CEO’s Dream of Giant Supplier Clashes With Boeing, Airbus DoubtsBy and
United Technologies seeks support for Rockwell Collins deal
Planemakers emerge as skeptics of the $23 billion acquisition
Greg Hayes has thought about buying Rockwell Collins Inc. for years. He finally pulled it off this week, only to find that two of his biggest customers are becoming major obstacles for the $23 billion acquisition.
The United Technologies Corp. boss is holding high-stakes calls with planemakers this week in a bid to win support for one of the largest transactions in aviation history. Boeing Co. and Airbus SE emerged as skeptics of the deal, with the U.S. company questioning the benefits and its European counterpart warning Hayes not to lose focus on delivering a trouble-plagued jet engine for the A320neo.
The tension underscores the pressures in the aerospace supply chain as Boeing and Airbus ramp up output of single-aisle jetliners, their biggest source of profit. They’re also pushing suppliers for discounts, which is one reason Hayes proposed joining forces with Rockwell Collins in a deal that brings engines, aircraft brakes, aviation electronics and airplane interiors under one corporate umbrella.
“It really became apparent to all of us that you have to get bigger,” Hayes said in an interview. “The forces of nature in the aerospace business are such that we need to figure out how we’re going to reduce costs, how we’re going to get the next generation of technology in development.”
Hayes is already contending with investor doubts and warnings of downgrades to United Technologies’s credit rating. The shares tumbled 5.7 percent to $111.21 on Tuesday, the most in two years and the biggest drop on the Dow Jones Industrial Average. Reaction from credit raters to the debt-reliant deal was also swift, with Moody’s Investors Service, S&P Global Ratings and Fitch Ratings putting the manufacturer on review for a possible downgrade.
The response of the aircraft manufacturers is crucial as United Technologies works toward closing the deal, a milestone that is projected for the third quarter of next year.
“While we do not expect significant challenges to securing government regulatory approval for the transaction, we believe the approval of aircraft manufacturers is significant given the change-of-control clauses in all the commercial aerospace supplier contracts,” Nicholas Heymann, an analyst at William Blair & Co., said in a report.
Boeing said it was “skeptical” a deal would be in the best interests of customers and the broader industry.
“Should we determine that this deal is inconsistent with those interests, we would intend to exercise our contractual rights and pursue the appropriate regulatory options to protect our interests,” it said in an emailed statement.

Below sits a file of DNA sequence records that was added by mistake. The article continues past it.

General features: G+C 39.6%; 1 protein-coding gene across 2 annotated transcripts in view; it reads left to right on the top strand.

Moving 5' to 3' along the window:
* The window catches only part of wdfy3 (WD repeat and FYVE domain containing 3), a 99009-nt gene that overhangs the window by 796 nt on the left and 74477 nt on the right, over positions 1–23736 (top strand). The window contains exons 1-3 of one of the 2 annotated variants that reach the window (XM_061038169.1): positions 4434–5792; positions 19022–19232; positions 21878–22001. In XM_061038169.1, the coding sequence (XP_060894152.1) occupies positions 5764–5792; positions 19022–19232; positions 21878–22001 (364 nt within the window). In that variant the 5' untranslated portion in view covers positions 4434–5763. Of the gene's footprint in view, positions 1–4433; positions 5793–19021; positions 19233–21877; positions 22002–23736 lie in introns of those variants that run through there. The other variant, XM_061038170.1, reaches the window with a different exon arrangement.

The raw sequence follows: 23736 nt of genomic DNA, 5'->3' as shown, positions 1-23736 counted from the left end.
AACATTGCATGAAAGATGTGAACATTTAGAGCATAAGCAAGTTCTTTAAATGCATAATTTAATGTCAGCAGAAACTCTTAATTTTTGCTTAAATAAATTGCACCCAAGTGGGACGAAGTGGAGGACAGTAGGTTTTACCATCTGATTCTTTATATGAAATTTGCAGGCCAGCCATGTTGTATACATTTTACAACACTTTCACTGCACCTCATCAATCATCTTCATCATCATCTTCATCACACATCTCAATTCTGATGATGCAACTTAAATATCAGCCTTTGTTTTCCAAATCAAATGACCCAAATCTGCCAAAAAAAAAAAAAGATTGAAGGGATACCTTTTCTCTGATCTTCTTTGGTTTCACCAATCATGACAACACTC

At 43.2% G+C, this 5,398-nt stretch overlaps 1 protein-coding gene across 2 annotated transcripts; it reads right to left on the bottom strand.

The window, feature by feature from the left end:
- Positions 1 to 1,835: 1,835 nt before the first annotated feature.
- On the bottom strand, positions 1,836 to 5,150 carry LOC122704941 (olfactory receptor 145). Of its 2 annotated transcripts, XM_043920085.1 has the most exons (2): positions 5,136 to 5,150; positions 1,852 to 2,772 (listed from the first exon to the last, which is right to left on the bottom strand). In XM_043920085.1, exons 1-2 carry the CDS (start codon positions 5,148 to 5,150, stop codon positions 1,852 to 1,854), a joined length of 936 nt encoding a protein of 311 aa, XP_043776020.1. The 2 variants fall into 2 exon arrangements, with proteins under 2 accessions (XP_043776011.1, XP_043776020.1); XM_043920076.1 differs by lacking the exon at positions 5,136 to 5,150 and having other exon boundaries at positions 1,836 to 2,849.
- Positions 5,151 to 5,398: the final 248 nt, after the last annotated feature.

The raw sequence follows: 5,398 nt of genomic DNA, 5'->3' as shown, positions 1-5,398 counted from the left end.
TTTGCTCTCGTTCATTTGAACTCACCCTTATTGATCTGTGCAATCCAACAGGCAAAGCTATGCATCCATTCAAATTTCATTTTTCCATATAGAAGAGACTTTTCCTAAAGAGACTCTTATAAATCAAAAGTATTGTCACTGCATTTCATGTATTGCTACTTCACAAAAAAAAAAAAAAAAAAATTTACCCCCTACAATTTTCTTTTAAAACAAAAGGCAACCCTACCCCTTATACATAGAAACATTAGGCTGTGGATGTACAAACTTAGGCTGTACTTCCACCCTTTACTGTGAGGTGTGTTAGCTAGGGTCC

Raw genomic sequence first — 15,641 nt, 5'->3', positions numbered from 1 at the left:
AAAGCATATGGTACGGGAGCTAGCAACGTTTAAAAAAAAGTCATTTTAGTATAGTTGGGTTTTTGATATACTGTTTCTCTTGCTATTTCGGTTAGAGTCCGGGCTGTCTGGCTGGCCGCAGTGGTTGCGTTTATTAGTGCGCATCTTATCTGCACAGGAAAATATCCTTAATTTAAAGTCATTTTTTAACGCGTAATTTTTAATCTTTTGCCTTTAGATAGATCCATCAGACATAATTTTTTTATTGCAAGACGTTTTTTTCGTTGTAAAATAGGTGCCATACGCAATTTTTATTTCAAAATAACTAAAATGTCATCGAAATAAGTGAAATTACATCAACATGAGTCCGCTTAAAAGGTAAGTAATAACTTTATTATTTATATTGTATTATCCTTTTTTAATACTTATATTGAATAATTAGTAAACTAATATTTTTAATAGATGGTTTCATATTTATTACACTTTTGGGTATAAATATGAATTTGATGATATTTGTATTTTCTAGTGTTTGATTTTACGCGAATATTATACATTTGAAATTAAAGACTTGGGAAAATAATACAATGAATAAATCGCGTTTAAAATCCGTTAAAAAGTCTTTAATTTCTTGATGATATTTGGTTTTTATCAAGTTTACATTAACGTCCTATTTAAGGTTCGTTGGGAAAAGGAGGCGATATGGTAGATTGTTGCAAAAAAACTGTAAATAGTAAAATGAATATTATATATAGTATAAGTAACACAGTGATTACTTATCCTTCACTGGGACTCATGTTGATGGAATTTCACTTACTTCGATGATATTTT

Airbus pressed United Technologies to make sure it can keep up with commitments to deliver its Pratt & Whitney jet engines on time after a rocky rollout for the company’s geared turbofan, which cost $10 billion to develop.
The planemakers “are using this as an opportunity to apply a little more pressure,” Jeff Windau, an analyst at Edward Jones, said in an interview. “In both cases, the companies want to maintain their negotiating position.”
Brazil’s Embraer SA and Montreal-based Bombardier Inc. are also major customers of both United Technologies and Rockwell Collins. Embraer said the tie-up would bring benefits to the industry. Bombardier declined to comment.
Boeing is treading on suppliers’ turf with a new avionics business as well as a new spare-parts and services division with ambitions to reach $50 billion in sales. Hayes points to the company’s efforts to rein in supplier costs with its “Partnering for Success” program. His counterpart at Rockwell Collins, Chief Executive Officer Kelly Ortberg, criticized Boeing last year for stretching payment schedules with little warning.
With the aerospace industry gripped by change, “I said, ‘Kelly, we need to do something,’” Hayes said of his initial overture to Ortberg. “To his credit, he didn’t hang up the phone.”
Hayes said he made the call soon after Rockwell Collins completed a deal in April to buy B/E Aerospace for $8.6 billion, including debt. A series of one-on-one meetings between the two executives followed by formal negotiations culminated this week in the deal.
The transaction was a long time coming for Hayes, who saw value in a deal for Rockwell Collins when he joined rival Sundstrand in 1989. United Technologies would acquire Sundstrand a decade later, but Rockwell Collins proved elusive, Hayes said.
It’s possible the CEO has another deal or two up his sleeve.
About half of sales at United Technologies come from building-related businesses such as Otis elevators and Carrier air conditioners. The company may consider separating those operations from aerospace, a move that could generate an additional $20 a share in value, said Jeff Sprague, an analyst with Vertical Research partners.
“We still see the need to break up” United Technologies, he said in a note. That could “unlock the conglomerate discount and bring this deal to its ultimate logic.”
Hayes acknowledged the possibility of additional changes to the portfolio, but said they probably wouldn’t come until after United Technologies uses the cash flows of those divisions to repay debt, which could total about $50 billion when the deal closes. The company said it would suspend share repurchases for several years and tamp down dealmaking while digesting Rockwell Collins.
“After a couple of years, we’ll pay down a big chunk,” Hayes said. “Then we’ll take a look at the portfolio and decide what we want to do.”
— With assistance by Fabiola Moura, and Frederic Tomesco